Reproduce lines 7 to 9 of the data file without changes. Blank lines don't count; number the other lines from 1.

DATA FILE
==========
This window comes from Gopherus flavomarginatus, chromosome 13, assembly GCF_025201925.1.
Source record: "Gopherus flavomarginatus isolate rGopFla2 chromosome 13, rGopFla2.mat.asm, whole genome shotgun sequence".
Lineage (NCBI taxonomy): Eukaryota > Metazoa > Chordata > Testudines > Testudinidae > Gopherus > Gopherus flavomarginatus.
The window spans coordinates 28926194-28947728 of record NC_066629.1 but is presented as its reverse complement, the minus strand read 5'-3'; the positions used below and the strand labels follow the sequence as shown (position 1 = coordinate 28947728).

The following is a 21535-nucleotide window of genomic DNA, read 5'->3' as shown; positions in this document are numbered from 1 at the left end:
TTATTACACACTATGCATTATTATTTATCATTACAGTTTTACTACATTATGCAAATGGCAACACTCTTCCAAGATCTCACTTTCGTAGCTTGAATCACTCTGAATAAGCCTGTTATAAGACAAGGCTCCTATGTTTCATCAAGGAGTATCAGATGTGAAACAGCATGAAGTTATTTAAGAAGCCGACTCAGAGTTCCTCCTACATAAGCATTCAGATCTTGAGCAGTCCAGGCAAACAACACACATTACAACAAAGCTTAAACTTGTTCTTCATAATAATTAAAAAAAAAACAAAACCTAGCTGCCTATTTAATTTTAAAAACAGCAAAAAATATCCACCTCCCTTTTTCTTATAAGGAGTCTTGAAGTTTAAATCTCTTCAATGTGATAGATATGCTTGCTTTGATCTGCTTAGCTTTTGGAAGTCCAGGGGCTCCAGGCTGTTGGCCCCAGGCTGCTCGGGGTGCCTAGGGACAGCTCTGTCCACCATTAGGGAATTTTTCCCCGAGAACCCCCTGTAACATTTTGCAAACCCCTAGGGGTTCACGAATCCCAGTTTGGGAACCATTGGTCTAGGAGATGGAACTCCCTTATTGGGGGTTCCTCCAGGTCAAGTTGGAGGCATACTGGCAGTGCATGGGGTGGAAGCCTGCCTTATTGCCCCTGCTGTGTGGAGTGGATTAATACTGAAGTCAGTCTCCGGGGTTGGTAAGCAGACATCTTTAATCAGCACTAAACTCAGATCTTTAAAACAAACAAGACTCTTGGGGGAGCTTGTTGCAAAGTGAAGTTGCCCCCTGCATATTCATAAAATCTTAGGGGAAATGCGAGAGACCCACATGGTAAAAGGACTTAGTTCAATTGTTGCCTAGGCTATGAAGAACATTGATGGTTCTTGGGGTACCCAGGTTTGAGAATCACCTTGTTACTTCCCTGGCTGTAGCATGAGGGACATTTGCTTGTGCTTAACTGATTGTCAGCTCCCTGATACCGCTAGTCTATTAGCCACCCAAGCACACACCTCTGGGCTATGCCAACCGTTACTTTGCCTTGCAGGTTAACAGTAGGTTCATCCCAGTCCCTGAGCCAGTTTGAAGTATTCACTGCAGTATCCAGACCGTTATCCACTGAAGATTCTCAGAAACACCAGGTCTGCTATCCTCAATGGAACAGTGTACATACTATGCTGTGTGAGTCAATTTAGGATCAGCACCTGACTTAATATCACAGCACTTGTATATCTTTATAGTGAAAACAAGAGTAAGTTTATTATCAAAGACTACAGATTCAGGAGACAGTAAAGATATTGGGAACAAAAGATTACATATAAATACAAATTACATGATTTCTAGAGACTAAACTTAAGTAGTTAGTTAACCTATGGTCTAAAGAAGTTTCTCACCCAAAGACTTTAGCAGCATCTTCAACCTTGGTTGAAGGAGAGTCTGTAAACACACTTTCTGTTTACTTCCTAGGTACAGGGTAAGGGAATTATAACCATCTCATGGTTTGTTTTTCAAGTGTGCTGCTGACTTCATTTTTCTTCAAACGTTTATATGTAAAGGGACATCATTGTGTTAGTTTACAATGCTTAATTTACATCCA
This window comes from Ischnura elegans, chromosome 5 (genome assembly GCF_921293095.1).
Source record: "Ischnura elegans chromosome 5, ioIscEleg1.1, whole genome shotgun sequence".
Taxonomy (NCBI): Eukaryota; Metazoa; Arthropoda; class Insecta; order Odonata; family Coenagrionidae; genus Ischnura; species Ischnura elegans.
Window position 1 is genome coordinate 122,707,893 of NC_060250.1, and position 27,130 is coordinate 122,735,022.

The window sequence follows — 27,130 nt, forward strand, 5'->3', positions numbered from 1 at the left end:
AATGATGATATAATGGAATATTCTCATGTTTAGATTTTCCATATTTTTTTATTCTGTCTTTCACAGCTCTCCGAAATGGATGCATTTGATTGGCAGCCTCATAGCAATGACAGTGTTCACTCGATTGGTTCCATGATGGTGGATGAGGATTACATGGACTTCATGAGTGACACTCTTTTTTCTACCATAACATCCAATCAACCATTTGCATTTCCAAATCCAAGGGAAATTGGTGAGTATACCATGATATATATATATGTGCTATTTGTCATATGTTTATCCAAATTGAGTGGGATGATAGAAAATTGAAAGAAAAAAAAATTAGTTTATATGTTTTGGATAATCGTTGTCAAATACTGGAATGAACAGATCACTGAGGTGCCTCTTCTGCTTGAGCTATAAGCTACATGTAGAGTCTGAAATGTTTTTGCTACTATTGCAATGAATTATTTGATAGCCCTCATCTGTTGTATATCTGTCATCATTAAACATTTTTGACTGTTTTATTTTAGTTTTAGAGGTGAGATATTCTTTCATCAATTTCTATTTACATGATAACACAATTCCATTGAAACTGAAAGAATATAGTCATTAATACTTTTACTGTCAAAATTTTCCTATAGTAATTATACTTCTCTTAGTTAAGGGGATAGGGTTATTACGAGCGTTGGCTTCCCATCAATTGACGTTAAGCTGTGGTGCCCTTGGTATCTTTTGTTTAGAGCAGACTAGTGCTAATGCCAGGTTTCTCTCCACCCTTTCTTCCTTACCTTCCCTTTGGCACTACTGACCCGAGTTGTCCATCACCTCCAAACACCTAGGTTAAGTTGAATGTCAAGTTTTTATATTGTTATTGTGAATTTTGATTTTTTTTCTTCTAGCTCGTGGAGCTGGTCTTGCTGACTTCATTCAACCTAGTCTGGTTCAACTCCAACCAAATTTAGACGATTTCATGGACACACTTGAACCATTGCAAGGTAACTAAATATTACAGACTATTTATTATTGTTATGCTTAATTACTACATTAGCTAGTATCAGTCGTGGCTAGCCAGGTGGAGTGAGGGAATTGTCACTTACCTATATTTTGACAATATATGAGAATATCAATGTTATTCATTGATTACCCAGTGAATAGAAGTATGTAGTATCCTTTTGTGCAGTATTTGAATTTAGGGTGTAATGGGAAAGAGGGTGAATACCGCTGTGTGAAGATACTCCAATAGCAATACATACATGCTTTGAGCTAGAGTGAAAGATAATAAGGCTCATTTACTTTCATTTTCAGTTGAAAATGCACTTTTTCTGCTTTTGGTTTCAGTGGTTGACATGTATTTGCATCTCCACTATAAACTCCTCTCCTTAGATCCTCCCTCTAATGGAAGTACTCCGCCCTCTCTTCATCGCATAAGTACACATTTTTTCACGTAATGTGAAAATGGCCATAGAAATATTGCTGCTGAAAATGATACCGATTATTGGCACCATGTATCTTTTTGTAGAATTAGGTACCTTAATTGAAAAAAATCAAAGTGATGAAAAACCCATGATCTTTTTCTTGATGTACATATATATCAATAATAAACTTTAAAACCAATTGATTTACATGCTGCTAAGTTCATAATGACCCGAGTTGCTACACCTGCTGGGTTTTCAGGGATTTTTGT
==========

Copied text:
This window comes from Ischnura elegans, chromosome 5 (genome assembly GCF_921293095.1).
Source record: "Ischnura elegans chromosome 5, ioIscEleg1.1, whole genome shotgun sequence".
Taxonomy (NCBI): Eukaryota; Metazoa; Arthropoda; class Insecta; order Odonata; family Coenagrionidae; genus Ischnura; species Ischnura elegans.